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shews that you have none of the real feelings of evangelical truth, which, working by love, ever influences the soul to seek the presence of him we love.
Is there not at the bottom of all these objectioas, a reason of this kind, I DISLIRE PRAYER-It puts a restraint upon all my ways— It compels me to think of that which I had rather forget?--But what are you thus owning yourself to be? It is the character of the wicked, God is not in all his thoughts; they dislike to retain God in their knowledge. Ab! remember, at one time, or other, all flesh must come before God; he now sits on a throne of grace, where you may obtain mercy; he will hereafter sit on a throne of judgment, where he will for ever condemn those who have not sought and found grace to help in time of need.
This neglect of prayer is the fault of many, but there is a generation who are righteous in their own eyes, who TRUST IN THEIR PRAYERS.--They reason, little as they think it, on the supposition that for every prayer they make, God is, as it were, so much in debt to them, and thus that by the multitude of their prayers they deserve heaven. This is a common but a strange mistake. What merit can there be in begging and seeking that, which if we obtain, lays us under increased obligations? Israel of old followed after the law of righteousness, but did not attain it, because they sought it not by faith, but as it were by the works of the law. Is not this too much your case,? Be not mistaken; though prayer is good in its proper place; it is not good in the way of meriting any thing from God. It is not good in the way even of disposing God to give. He is ever ready to give abundantly anto us, “ more ready to hear than we are to pray, and wont to give more
er than either we desire or deserve.” But it is good, as ces de it is pursuing the plan wbicb God has appointed for
obtaining his blessings;-it is good, as it is the way in 100S, which he bestows them. Renounce, then, your own stras
righteousness; and thus humbly and believingly seek, and you shall find.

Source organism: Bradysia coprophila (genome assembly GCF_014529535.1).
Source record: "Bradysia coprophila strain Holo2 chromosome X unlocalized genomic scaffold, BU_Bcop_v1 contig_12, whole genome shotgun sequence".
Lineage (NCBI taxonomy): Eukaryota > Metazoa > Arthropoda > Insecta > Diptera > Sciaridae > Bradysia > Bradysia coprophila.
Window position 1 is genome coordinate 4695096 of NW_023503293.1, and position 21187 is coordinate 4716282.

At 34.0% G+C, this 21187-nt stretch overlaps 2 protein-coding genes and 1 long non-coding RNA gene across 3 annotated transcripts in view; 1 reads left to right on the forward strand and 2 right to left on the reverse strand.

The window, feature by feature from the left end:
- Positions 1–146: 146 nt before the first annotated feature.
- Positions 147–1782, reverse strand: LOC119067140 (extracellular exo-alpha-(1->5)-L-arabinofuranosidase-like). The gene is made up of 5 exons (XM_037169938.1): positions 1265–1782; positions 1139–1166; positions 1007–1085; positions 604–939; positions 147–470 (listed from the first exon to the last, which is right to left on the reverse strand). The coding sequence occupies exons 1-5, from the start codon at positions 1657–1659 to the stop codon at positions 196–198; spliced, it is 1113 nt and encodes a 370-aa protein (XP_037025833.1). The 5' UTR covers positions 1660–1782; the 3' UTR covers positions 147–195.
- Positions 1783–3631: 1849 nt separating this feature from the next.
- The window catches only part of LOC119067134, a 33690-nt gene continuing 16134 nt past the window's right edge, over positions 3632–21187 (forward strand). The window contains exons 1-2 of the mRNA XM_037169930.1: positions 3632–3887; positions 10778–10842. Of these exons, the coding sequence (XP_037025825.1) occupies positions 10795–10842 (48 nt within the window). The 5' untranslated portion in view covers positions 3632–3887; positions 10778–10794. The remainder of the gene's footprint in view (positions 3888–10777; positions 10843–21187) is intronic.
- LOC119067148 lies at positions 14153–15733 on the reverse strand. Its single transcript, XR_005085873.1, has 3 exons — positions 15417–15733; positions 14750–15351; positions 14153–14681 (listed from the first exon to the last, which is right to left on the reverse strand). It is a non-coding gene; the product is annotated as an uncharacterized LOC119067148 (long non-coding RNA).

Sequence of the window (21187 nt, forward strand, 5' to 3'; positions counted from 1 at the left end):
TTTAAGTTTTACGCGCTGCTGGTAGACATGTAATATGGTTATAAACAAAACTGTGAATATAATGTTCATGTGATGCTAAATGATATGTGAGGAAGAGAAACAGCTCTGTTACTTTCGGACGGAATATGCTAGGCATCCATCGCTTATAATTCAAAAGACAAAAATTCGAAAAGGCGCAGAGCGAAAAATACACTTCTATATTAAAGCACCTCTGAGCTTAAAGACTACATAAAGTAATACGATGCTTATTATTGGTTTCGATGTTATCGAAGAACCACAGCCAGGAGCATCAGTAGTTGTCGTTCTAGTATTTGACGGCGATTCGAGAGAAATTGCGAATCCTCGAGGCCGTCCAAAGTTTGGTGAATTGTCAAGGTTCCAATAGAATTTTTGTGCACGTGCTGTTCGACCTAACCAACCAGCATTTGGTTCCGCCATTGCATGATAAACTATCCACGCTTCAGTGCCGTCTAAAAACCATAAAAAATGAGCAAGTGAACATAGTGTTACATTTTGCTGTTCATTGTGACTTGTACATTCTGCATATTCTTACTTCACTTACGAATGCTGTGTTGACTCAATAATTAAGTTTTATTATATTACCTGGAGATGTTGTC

If you did but know. the true character of your fancied righteousness, you would say with Isaiah, all our righteousnesses are as filthy rags, as a rejected garment. You would enter into the feelings of the excellent
Bishop Beveridge, who declares,* "I know not how.it er is with others, but for my own part I do not remember,
neither do I believe, that I ever prayed in my life-time
* See Beveridge's Private Thoughts, a most useful practical Book for the young Christian.
time of my conception to this very moment, to be but as one continued act of sin.”..
With these feelings; you would be sensible at once, · that Jesus Christ is the only and complete Saviour of sinners, and that it is only by his obedience many are made righteous. Instead of trusting in your prayers, you would mourn over their imperfections, and be led to trust simply, wholly, and entirely in Christ and him crucified. An old writer, Scudder, observes, “God uses, when he is overcome by prayer,” (alluding to Jacob, Gen. xxxii, 28.) “ to work in them that do overcome, some sense of weakness, to let them know that they prevail with him in prayer, not by any strength of their own, not by any worthiness of their prayers, when they have prayed best, but from the goodness of God's free gruce, from the worthiness of Christ's. intercession, by whom they offer up their prayers, and from the truth of his promise made unto them that pray. If it were not thus, many, when they have their heart's desire in prayer, would ascribe all to the goodness of their prayers, and not to the free grace of God; and would be proud of their own strength, which is in truth none at all."
I have thus endeavoured to shew you the nature and privilege of prayer;- may you be so convinced that it is your duty, as to be desirous of farther instruction on this subject.
SUPPOSE the case of a calm at sea. The ship in
Thus it is sometimes with the Christian.. He needs.
God. But he is waiting for the breeze, and at length
We are by nature. AVERSE TO PRAYÈR.–f prayer were natural to us, we should find no difficulty in having our hearts engaged in an intercourse so advan. tageous and so honourable. But who that has attempted this duty, has not found an averseness of heart, a distaste or disrelish, when about to engage in secret prayer? The soul is often straitened, shut up, and closed. Though the Christian knows it to be both his duty and his privilege to pray, he sometimes fiods an insuperable impotency and unwillingness. His inind is perhaps filled with worldly cares and anxieties;. bis affections are wandering after a thousand vanities, and he finds it a laborious effort to drag his soul to the throne of grace.
We are also' IGNORANT AS TO THE SUBJECTS OF PRAYER.–We know not what to pray for as we ought. Rom. viii, 26. We indeed feel our misery, but are not fully acquainted either with the cause or the remedy. Blind men may be conscious of the evil which sur. rounds them, but cannot see the way to avoid it, nor know how to obtain that which will be for their good. If we know at all what to pray for, yet we have not adequate views of our original depravity, and our exceeding sinsulness and unbelief; nor of the fulness and power of Christ the Saviour. We do not regard the glory of